'Dramaworld' Is 'Pleasantville' For Our Entitled Fandom, Shipping-Obsessed Times
Last weekend, as I was doing my usual internet detox Sunday Netflix scroll, I came across the show Dramaworld. I can’t tell you why I settled on it. Something in my memory seemed to whisper that I’d heard about it, but I couldn’t think of where that might have been, and I have zero knowledge of the Korean Drama genre (on which the show is based). On top of that, I was in one of those hyper-specific Netflix moods that they still don’t have an algorithm for, where I was craving the perfect blend of easy watching, quality show, and having been at least seemingly made solely for me and my tastes. Weirdly, this turned out to be the perfect show.
The first thing you should know about Dramaworld is that I have no idea how to describe the format. I get confused enough trying to figure out what’s happening when Hulu merges with Yahoo, so the fact that this show is the product of multiple countries and multiple platforms (a Chinese production company, and American one, a Singaporean video streaming platform based in San Francisco, and also, I suppose, Netflix?) leaves me in a place where I can only say that if this backstory interests you, go read more about it. I am very far out of my lane in trying to describe the production process.
I do find it fascinating, though, that the episodes are closer to web series length, with ten episodes averaging around twelve minutes each. That means you can down the whole series in the time it would take you to watch a movie. As far as time commitments go, that’s a good bet going in. And it pays off.
The plot of Dramaworld is one you’re probably familiar with. It’s Pleasantville, or Lost in Austen, featuring a lovable young woman transported to a fictional world inside the content she loves. Claire (Liv Hewson) is a (caucasian) American college student and K-Drama fanatic, who finds herself suddenly working as a sort of fixer, to make sure the show’s plotlines unfold as planned. But, as you would expect for a fan of this type of romance-based genre, suddenly being in the middle of this much sighing and kissing and scandal and drama isn’t so easy to stay out of. For our current internet times, the obsession with shipping and knowing FOR CERTAIN what’s best for fictional characters is put front and center here. How can we separate ourselves from our fandom? We can’t! SO let’s indulge, instead.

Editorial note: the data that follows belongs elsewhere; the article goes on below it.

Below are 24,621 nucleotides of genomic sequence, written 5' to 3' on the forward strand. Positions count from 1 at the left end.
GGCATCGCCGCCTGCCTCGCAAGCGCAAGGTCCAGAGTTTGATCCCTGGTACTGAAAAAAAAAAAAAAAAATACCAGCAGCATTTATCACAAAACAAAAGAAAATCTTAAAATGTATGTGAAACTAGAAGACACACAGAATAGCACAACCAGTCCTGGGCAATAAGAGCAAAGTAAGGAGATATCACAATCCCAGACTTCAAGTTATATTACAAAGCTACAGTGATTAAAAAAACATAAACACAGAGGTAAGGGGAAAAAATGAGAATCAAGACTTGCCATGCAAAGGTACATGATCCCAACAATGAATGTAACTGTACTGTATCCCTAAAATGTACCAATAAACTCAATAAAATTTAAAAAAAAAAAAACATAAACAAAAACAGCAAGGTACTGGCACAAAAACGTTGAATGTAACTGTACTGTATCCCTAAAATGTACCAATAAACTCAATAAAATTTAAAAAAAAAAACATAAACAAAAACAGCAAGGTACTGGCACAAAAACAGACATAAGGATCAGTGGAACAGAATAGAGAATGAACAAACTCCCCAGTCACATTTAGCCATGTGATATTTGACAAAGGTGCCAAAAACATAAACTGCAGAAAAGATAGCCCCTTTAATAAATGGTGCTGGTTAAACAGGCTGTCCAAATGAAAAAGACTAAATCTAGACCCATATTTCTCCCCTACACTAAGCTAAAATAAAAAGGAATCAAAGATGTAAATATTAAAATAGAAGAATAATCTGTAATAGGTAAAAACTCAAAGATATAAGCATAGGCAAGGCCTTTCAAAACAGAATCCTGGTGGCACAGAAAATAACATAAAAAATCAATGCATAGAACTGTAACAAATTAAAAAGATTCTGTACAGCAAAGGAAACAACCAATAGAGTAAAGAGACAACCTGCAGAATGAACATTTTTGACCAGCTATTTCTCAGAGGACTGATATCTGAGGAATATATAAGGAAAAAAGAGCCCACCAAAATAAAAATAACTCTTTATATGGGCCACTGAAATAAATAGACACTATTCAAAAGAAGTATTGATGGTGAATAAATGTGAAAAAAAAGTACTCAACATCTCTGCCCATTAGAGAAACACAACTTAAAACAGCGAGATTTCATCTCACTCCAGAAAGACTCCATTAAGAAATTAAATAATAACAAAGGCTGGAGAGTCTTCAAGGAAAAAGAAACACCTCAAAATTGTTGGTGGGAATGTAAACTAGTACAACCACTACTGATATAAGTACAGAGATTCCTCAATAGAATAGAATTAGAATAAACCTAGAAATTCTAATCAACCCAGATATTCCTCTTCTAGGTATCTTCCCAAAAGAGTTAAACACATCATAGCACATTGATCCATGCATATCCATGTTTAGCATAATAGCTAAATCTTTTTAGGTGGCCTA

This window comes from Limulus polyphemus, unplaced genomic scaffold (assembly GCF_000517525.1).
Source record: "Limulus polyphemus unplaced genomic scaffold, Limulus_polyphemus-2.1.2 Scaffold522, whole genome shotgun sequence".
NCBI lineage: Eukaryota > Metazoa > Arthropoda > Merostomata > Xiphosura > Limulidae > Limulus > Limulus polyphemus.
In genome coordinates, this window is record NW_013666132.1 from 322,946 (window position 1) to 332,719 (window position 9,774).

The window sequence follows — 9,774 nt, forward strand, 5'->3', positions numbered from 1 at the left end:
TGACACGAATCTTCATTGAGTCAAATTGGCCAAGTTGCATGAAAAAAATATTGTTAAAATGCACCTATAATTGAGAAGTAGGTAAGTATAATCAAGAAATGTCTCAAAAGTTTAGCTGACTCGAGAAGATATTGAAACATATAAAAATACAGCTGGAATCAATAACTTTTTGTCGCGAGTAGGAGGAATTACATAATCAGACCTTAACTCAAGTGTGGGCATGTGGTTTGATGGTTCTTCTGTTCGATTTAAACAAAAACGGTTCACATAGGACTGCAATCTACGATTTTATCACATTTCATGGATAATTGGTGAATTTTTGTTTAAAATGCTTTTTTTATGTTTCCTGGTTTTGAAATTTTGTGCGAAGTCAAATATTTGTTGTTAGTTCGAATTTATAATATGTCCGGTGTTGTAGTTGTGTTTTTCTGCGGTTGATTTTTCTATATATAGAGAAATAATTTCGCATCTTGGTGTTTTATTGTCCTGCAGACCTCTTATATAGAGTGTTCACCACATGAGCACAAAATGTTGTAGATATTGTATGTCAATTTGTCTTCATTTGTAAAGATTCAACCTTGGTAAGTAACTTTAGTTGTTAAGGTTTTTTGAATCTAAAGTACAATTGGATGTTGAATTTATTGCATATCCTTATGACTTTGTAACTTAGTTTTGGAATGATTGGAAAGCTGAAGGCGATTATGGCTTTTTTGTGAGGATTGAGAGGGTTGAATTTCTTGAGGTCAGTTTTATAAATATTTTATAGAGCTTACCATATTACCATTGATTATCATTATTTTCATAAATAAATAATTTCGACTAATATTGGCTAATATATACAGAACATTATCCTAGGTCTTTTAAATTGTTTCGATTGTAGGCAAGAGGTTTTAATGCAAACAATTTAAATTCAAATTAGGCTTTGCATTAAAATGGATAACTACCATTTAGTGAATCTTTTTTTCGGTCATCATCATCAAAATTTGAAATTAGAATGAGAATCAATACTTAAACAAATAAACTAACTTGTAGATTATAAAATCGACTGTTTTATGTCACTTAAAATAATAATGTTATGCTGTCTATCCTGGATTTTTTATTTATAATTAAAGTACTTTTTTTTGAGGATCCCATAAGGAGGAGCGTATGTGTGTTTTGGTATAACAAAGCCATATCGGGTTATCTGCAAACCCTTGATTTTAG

What Dramaworld ends up feeling like is the workshop tryout for the show it wants to be. There’s so much humor here, especially in exploring the rules and constructs of a genre (which I know is right up some of your nerd alleys). It’s also impressive that for a show about a white girl becoming the center of a Korean drama, the lack of White Saviordom or other racist under/overtones is pretty shocking. There are some problems with the show, some huge ones, actually. The amount of material they just glaze over with terrible dialogue borders on hilarious. There’s no time dedicated to explanations or even the basic rules of this world. (We know what Claire’s job is in Dramaworld, but not how she got there, or if the characters there actually exist. And the “transportation” mechanism— a broken cell phone and a bucket of water— is possibly the worst in any show or movie, literally ever.) But Hewson— who, with her ginger spunk, is now my #1 choice for any future Squirrel Girl adaptation— does an incredible job in carrying this show.
You don’t need to know anything about the genre being paid tribute to, or recognize any of the many cameos Wikipedia tells me we see, to love this show, in the same way we all loved Jane the Virgin so much more than we knew we could if we had no knowledge of telenovelas first. With any luck, these ten short episodes will be the basis for something truly great.
And, for an extra tip, Pleasantville is also currently on Netflix, and these two make for a phenomenal double feature.
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